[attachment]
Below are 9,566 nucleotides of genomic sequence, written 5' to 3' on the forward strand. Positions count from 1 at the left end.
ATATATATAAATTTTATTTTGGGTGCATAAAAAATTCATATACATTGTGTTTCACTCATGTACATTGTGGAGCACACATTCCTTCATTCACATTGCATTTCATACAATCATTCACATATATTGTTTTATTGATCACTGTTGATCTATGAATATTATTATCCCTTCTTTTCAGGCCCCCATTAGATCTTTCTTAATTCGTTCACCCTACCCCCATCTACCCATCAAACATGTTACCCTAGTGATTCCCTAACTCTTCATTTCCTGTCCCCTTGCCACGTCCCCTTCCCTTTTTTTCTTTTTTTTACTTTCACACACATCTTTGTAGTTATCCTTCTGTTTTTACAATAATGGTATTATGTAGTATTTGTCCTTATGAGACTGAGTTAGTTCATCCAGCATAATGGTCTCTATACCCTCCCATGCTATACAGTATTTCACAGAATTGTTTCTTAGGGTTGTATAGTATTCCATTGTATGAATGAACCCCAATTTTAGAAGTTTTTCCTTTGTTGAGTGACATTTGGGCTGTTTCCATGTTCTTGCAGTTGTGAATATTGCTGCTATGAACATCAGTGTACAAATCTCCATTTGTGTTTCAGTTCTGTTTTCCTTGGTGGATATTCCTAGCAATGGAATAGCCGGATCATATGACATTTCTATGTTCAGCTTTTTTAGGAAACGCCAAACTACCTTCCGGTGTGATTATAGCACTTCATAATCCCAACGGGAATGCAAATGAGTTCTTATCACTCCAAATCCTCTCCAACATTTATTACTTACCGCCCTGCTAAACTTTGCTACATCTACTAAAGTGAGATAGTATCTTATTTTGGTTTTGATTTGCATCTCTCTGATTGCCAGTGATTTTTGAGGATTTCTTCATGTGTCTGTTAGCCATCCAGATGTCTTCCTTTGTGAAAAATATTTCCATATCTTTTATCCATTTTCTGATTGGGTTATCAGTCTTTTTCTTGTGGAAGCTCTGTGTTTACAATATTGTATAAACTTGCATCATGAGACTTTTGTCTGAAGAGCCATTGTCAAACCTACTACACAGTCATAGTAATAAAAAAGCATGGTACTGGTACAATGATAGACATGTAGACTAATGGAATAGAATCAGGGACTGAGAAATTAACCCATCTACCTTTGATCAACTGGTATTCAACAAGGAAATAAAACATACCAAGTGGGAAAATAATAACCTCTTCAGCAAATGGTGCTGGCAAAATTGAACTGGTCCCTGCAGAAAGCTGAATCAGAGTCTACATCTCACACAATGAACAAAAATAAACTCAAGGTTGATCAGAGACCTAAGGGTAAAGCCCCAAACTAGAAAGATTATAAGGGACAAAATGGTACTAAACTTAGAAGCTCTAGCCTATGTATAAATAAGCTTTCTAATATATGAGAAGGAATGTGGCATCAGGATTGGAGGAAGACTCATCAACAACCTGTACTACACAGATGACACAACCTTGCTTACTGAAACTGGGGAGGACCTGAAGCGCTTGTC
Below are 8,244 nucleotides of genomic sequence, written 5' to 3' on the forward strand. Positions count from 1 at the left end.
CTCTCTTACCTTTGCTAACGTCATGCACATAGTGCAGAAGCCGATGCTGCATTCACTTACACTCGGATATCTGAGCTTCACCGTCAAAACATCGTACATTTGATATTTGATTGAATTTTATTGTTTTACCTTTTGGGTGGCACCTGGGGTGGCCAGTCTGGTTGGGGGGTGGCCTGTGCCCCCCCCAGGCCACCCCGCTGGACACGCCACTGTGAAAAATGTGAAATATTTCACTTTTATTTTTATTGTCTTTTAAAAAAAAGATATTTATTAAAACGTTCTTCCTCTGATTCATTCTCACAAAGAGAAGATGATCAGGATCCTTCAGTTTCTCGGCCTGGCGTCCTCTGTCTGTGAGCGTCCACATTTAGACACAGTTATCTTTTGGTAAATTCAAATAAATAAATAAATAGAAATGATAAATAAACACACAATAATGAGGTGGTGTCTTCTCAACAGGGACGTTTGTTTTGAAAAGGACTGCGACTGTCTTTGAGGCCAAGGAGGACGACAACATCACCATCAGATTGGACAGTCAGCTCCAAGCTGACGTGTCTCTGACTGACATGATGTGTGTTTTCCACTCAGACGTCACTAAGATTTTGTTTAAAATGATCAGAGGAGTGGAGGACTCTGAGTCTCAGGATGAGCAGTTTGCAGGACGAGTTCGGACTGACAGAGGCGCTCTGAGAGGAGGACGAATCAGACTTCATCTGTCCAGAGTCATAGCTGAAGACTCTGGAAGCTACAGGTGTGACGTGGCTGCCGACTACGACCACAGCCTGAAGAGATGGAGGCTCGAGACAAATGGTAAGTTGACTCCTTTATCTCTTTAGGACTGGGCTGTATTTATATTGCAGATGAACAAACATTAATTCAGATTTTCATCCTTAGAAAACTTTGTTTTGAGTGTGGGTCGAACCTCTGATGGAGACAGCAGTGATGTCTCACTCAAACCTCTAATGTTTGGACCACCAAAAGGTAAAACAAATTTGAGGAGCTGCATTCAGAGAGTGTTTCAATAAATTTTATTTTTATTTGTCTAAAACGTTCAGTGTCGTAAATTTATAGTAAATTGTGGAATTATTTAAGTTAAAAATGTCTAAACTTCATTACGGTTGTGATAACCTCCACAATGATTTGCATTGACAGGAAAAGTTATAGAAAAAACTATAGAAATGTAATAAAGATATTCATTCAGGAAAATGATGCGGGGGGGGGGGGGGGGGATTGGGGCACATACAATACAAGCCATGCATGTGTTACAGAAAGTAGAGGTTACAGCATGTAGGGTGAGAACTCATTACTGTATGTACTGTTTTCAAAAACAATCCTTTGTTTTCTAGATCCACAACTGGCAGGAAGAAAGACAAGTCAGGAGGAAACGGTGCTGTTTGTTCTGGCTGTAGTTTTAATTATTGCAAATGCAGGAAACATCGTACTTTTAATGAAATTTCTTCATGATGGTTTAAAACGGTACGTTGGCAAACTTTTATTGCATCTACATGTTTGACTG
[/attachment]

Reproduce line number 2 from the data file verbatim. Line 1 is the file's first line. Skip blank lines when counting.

ATATATATAAATTTTATTTTGGGTGCATAAAAAATTCATATACATTGTGTTTCACTCATGTACATTGTGGAGCACACATTCCTTCATTCACATTGCATTTCATACAATCATTCACATATATTGTTTTATTGATCACTGTTGATCTATGAATATTATTATCCCTTCTTTTCAGGCCCCCATTAGATCTTTCTTAATTCGTTCACCCTACCCCCATCTACCCATCAAACATGTTACCCTAGTGATTCCCTAACTCTTCATTTCCTGTCCCCTTGCCACGTCCCCTTCCCTTTTTTTCTTTTTTTTACTTTCACACACATCTTTGTAGTTATCCTTCTGTTTTTACAATAATGGTATTATGTAGTATTTGTCCTTATGAGACTGAGTTAGTTCATCCAGCATAATGGTCTCTATACCCTCCCATGCTATACAGTATTTCACAGAATTGTTTCTTAGGGTTGTATAGTATTCCATTGTATGAATGAACCCCAATTTTAGAAGTTTTTCCTTTGTTGAGTGACATTTGGGCTGTTTCCATGTTCTTGCAGTTGTGAATATTGCTGCTATGAACATCAGTGTACAAATCTCCATTTGTGTTTCAGTTCTGTTTTCCTTGGTGGATATTCCTAGCAATGGAATAGCCGGATCATATGACATTTCTATGTTCAGCTTTTTTAGGAAACGCCAAACTACCTTCCGGTGTGATTATAGCACTTCATAATCCCAACGGGAATGCAAATGAGTTCTTATCACTCCAAATCCTCTCCAACATTTATTACTTACCGCCCTGCTAAACTTTGCTACATCTACTAAAGTGAGATAGTATCTTATTTTGGTTTTGATTTGCATCTCTCTGATTGCCAGTGATTTTTGAGGATTTCTTCATGTGTCTGTTAGCCATCCAGATGTCTTCCTTTGTGAAAAATATTTCCATATCTTTTATCCATTTTCTGATTGGGTTATCAGTCTTTTTCTTGTGGAAGCTCTGTGTTTACAATATTGTATAAACTTGCATCATGAGACTTTTGTCTGAAGAGCCATTGTCAAACCTACTACACAGTCATAGTAATAAAAAAGCATGGTACTGGTACAATGATAGACATGTAGACTAATGGAATAGAATCAGGGACTGAGAAATTAACCCATCTACCTTTGATCAACTGGTATTCAACAAGGAAATAAAACATACCAAGTGGGAAAATAATAACCTCTTCAGCAAATGGTGCTGGCAAAATTGAACTGGTCCCTGCAGAAAGCTGAATCAGAGTCTACATCTCACACAATGAACAAAAATAAACTCAAGGTTGATCAGAGACCTAAGGGTAAAGCCCCAAACTAGAAAGATTATAAGGGACAAAATGGTACTAAACTTAGAAGCTCTAGCCTATGTATAAATAAGCTTTCTAATATATGAGAAGGAATGTGGCATCAGGATTGGAGGAAGACTCATCAACAACCTGTACTACACAGATGACACAACCTTGCTTACTGAAACTGGGGAGGACCTGAAGCGCTTGTC